Almost one year after they bought a Hoboken, N.J., condominium, Dana Defonte and Michael Olin haven't paid off a penny of the principal.
"We wanted to keep our monthly payments down," said Defonte, a copywriter.
So the couple took an interest-only mortgage, an increasingly common type of financing that allows borrowers to postpone principal payments. In their case, monthly payments are about $150 lower than they would be with a conventional mortgage -- for now.
But today's low payments come at the cost of higher payments later, when borrowers will have to start paying off the principal.
Defonte and Olin say they aren't worried about payment shock, in part because they expect to sell their condo before 2009, when they would be obligated to start making payments on the principal.
But homeowners who use interest-only loans and stay put long enough could face a jump of $500, $1,000 or more in their monthly payments. Typically, the increase begins after five years.
"If you're stretched to the max to be able to make the interest-only payments, the question is: What are you going to do when the principal comes due?" said Doug Duncan, chief economist of the Mortgage Bankers Association in Washington.
Many housing experts fear that interest-only loans and other creative loans are letting some people buy more house than they can afford.
Among these loans are adjustable-rate mortgages, which offer low interest rates in the beginning, though they later adjust to market rates. Also on the rise: no-down-payment loans and "option ARMs," which allow buyers to vary their monthly payment. With all these loans, costs are lower in the beginning but risks are higher later on.
"People feel that the house will appreciate, so they're going to build equity that way," said Steve Graber, president of Pan American Mortgages in Saddle Brook, N.J. "Instead of living in an apartment, instead of buying an inferior house, they were able to buy the house they wanted" by using creative loans, he added.
Nationally, interest-only and adjustable products made up 63 percent of mortgages written in the second half of 2004, according to the Mortgage Bankers Association.
But some of these buyers may soon find that they're in over their heads. "The worry is that when the interest-only feature is done, there's going to be a huge default rate," said Robert Wilderotter, executive vice president of the Real Estate Mortgage Network in River Edge, N.J.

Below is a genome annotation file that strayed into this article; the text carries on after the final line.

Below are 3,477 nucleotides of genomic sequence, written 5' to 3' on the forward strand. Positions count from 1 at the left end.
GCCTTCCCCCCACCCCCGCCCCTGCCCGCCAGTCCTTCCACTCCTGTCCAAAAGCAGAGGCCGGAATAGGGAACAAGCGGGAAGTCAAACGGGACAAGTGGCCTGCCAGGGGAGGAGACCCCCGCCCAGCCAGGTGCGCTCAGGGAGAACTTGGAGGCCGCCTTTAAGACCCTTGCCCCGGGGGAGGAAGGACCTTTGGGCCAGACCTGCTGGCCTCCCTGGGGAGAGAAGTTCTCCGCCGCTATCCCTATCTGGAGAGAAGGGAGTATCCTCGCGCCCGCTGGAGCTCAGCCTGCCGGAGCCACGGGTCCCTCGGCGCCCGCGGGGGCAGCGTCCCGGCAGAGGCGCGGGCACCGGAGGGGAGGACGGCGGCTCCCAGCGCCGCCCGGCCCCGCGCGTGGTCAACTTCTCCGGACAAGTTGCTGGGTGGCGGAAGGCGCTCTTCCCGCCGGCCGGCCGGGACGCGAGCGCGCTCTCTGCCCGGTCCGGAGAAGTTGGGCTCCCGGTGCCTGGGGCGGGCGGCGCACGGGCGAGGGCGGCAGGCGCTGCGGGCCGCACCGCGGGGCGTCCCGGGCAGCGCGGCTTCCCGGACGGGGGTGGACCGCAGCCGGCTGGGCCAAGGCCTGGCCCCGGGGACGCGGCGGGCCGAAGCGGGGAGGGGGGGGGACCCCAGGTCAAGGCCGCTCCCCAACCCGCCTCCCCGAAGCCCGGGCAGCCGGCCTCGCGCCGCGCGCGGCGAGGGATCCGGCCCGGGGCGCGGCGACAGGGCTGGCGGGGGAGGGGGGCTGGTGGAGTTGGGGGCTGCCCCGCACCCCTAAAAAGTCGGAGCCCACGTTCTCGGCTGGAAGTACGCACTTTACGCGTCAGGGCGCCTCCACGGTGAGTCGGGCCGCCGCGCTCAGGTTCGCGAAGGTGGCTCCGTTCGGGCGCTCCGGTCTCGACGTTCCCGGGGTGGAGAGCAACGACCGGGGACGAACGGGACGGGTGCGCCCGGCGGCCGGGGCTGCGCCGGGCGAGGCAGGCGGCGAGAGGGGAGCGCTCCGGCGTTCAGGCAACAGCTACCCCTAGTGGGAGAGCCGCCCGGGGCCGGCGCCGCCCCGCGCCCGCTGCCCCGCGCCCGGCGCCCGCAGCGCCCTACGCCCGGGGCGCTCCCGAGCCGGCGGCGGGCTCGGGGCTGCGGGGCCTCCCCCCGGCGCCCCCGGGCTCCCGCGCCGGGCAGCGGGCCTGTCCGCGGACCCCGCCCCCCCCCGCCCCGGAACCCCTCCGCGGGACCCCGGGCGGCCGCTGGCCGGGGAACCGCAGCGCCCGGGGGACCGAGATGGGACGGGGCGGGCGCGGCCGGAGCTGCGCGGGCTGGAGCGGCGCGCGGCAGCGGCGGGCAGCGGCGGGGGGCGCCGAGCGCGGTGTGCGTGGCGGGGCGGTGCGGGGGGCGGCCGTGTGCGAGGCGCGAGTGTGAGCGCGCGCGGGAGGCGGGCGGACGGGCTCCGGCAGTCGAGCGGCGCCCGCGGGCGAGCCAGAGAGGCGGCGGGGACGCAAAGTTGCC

The risk is greater if, as many fear, the housing market is a bubble about to burst. Alan Greenspan, chairman of the Federal Reserve Board, told Congress in June that interest-only loans were contributing to "froth" in housing prices. "There's a certain amount of mania in the market," said Keith Gumbinger of HSH Associates, a Pompton Plains, N.J., company that tracks the mortgage market.
If property values deflate, homeowners who turned to creative financing could find themselves owing more on their mortgages than the house is worth, Gumbinger said.
Another concern is that mortgage rates, now near historic lows, will only go up. So homeowners could face a big hit when their adjustable loans start adjusting to market rates. Worse yet, the higher rates might hit at the same time homeowners have to start repaying the principal. "You could find a double whammy on your payment," Gumbinger said.
Some buyers think that when that happens, they'll just refinance. But Gumbinger said: "You might not be able to get a favorable interest rate. You might be able to refinance, but your rate goes up 2 percent."
Some buyers say that if they can't face the higher payments, they'll just sell. But if a lot of borrowers are in the same circumstance, Gumbinger said, "you might be putting your home on the market when a whole lot of people have to do so, as well," which would depress prices.
Many of these buyers would be better off renting, Gumbinger said. But if they do take creative loans, he advises, they should set aside some of their extra cash flow every month in preparation for the day when payments will rise.
"At some point, the higher payment will come due," he said.
But he says he suspects many home buyers are not doing this; instead, the money freed up by lower mortgage payments is going toward cars and vacations. In fact, Gumbinger and others say many buyers may not really understand the creative mortgages they're getting.
Getting a mortgage is a lot more complicated than it was 20 years ago, when loans came in just a few flavors: fixed or adjustable, 15-year or 30-year. Now, faced with an array of choices, many buyers' "eyes glaze over," Gumbinger said.
Paradoxically, creative mortgages are becoming more popular at a time when traditional fixed-rate mortgages are available at bargain rates -- under 6 percent. Locking in a rate like that would mean that the lender, not the homeowner, would carry all of the risk of rising rates for three decades.
The mortgage lenders interviewed all said they try to protect buyers from the risks of creative loans by making sure they understand the loans and that the loans are suited for them.
Wilderotter says he likes 10-year interest-only loans, which give more time for salaries and home values to grow before the principal must be repaid. "Time tends to cure a lot of issues," he said.
Duncan summed it up: "Your decision on your mortgage should be part of your overall financial planning."